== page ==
1. Premeditated Murder: To prove premeditated murder, the prosecution must show that the defendant prepared to commit the crime and had the intent to commit murder. Evidence must be shown that the defendant took steps to commit the murder and had a plan to commit murder.
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Have you been charged with disorderly conduct? Are you not sure what to do? In Florida, disorderly conduct is any act that corrupts public morals. So what exactly does this mean? Disorderly conduct is any conduct that a reasonable person would find to be indecent or to stir up trouble in the public. Some of these acts include loud arguments in public, being intoxicated in public or being aggressive with police. Disorderly conduct includes any act that affects the public peace or interferes with the public’s enjoyment of their quiet time while being in public.

In Florida, examples of disorderly conduct include:

  • Inciting a Riot
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One of the most violating experiences you can experience throughout your life is your property being stolen from you. No matter whether it is your car, jewelry or a priceless painting, your property being taken from you without your prior consent can cause severe stress and emotional anguish. In Florida, Grand Theft is considered any property valued over $300 that you have been permanently deprived of to use and enjoy. Florida has various degrees of Grand Theft that have an affect on the severity of the punishment. If you are ever faced with theft, it is important to know what your rights are and what you can recover if your property is lost indefinitely.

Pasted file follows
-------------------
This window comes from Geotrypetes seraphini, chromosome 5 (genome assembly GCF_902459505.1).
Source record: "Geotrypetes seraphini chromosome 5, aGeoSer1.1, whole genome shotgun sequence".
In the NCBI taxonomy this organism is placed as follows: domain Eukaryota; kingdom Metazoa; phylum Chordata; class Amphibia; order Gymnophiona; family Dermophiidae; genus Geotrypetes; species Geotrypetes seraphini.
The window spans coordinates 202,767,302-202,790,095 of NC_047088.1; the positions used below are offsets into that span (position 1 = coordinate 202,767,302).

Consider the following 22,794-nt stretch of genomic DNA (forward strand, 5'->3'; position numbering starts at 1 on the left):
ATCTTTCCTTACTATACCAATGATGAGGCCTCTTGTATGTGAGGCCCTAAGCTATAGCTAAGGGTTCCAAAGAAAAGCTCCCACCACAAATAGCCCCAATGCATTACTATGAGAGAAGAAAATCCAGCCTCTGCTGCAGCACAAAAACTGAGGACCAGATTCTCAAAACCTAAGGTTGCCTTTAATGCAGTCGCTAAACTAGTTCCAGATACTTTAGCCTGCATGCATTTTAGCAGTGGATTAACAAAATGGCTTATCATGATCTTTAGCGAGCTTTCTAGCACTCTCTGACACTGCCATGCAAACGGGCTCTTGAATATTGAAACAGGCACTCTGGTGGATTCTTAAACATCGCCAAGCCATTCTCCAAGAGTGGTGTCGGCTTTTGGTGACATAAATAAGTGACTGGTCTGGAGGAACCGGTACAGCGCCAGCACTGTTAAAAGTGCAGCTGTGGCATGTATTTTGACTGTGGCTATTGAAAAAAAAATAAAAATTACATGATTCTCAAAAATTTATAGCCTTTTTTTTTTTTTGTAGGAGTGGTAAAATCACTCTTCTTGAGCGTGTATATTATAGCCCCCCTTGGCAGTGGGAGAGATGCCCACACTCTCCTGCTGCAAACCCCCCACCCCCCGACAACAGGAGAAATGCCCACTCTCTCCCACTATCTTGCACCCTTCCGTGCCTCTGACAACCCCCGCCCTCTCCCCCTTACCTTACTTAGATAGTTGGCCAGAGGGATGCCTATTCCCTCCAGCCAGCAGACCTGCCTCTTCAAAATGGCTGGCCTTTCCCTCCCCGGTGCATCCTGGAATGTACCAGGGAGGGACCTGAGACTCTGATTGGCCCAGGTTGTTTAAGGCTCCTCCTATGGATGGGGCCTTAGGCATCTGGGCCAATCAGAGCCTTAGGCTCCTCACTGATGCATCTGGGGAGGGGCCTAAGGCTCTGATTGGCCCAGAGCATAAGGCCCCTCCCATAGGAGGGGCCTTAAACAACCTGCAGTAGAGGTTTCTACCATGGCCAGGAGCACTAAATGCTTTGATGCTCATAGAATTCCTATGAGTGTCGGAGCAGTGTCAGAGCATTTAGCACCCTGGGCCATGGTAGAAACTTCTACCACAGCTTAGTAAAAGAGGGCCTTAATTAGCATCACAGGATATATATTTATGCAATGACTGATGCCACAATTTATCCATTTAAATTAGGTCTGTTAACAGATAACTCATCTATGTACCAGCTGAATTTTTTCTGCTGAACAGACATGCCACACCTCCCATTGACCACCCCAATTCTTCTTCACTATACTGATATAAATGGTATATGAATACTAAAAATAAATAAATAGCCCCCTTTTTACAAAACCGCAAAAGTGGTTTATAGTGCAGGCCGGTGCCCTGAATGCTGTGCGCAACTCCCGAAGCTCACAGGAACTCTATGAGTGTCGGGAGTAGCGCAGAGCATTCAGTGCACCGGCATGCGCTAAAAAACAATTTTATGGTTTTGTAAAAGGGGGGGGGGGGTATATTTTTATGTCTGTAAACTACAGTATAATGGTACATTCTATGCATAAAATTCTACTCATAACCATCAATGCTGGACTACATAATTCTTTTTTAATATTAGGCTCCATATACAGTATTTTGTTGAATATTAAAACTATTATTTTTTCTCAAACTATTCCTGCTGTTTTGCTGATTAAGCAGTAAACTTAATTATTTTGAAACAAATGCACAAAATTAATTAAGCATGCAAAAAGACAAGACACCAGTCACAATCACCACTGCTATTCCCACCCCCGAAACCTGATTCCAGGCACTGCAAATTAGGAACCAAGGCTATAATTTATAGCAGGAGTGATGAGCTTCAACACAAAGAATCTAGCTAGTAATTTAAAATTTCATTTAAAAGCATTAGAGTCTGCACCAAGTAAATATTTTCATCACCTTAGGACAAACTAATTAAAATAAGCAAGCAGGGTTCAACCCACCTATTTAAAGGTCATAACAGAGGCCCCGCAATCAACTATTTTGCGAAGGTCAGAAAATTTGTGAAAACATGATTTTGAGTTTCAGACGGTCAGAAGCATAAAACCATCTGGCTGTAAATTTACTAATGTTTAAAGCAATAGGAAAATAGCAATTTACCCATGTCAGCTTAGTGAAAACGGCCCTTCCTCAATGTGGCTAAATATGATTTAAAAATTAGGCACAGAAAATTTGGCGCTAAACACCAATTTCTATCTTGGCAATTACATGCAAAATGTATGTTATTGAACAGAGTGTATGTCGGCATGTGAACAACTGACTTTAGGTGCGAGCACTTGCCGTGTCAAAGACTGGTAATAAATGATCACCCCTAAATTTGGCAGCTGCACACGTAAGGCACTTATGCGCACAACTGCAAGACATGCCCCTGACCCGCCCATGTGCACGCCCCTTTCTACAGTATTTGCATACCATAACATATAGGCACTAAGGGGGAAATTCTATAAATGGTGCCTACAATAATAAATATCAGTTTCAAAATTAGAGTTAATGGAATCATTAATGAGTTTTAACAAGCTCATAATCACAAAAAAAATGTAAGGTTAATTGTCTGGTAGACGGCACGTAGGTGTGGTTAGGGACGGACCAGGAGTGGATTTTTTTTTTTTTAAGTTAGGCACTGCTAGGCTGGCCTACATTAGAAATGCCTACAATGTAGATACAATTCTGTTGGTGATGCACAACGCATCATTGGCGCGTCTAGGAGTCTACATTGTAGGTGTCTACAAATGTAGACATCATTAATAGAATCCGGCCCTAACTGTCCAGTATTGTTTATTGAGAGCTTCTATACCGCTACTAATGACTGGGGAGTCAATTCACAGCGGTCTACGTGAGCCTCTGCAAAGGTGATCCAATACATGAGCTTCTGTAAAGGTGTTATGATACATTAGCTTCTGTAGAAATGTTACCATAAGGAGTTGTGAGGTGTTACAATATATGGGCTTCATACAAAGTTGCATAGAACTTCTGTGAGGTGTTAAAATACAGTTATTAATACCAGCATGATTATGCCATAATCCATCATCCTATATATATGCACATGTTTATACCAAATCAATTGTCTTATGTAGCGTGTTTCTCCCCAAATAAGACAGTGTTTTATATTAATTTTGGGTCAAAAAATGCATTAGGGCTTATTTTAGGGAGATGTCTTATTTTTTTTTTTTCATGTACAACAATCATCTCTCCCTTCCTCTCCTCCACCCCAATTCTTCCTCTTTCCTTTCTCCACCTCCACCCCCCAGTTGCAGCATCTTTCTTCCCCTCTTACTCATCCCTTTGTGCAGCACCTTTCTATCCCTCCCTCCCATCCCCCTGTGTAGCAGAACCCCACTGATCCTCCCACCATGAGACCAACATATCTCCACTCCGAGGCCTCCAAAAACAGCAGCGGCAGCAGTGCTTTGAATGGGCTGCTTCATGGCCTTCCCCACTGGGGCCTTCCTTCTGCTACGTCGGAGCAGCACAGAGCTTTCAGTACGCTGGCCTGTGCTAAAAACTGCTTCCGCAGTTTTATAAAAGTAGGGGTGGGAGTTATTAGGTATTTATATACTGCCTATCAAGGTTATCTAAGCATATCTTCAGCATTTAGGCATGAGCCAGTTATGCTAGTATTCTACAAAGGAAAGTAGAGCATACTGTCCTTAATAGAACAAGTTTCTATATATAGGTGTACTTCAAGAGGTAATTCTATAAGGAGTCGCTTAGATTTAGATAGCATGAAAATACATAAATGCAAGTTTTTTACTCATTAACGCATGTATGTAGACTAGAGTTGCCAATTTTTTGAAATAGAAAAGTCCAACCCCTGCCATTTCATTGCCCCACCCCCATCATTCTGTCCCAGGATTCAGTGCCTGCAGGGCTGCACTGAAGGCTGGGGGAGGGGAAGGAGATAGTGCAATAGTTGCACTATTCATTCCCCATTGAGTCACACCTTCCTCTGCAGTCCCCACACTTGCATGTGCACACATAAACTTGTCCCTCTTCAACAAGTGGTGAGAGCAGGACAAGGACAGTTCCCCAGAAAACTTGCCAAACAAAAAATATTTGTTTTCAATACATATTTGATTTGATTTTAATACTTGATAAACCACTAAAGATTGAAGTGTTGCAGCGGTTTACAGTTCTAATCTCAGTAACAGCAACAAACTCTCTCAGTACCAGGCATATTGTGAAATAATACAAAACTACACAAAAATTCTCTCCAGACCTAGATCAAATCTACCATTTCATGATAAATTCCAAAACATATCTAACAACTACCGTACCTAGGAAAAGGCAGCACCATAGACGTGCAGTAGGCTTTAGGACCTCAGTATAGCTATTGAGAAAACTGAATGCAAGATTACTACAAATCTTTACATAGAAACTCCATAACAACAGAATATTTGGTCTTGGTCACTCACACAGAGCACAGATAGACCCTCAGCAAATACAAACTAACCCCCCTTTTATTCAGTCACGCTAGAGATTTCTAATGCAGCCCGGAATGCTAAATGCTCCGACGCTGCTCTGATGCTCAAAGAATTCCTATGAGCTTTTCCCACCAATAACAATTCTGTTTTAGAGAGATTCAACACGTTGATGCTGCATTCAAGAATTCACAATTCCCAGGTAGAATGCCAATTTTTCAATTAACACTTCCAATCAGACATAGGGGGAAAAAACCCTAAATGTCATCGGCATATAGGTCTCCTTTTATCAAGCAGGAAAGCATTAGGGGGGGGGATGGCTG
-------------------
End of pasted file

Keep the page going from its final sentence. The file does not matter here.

“Section 812.014 of the Florida Statutes defines Grand Theft as someone who is using the property of another with the intent to deprive them of the use of that property either temporary or permanently.” Any property valued over $300 falls under this statute. If someone enters your home and/or takes any of your property without your permission whether they plan on giving it back or permanently taking possession of it, it is considered Grand Theft if its value is over $300. Most individuals assume that because something lacks overall significance or isn’t expensive that it doesn’t warrant the importance to be considered punishable by law. Many victims of theft believe that they are helpless, but the statute was implemented to protect your property no matter how insignificant the object might be to another individual.

In Florida, the penalty for Grand Theft is determined by the degree of the penalty. The value of the property will determine how the crime is classified and which penalty the defendant will receive. The value of the property plays a key role on how the crime will be classified; because it will establish which penalty the defendant will receive.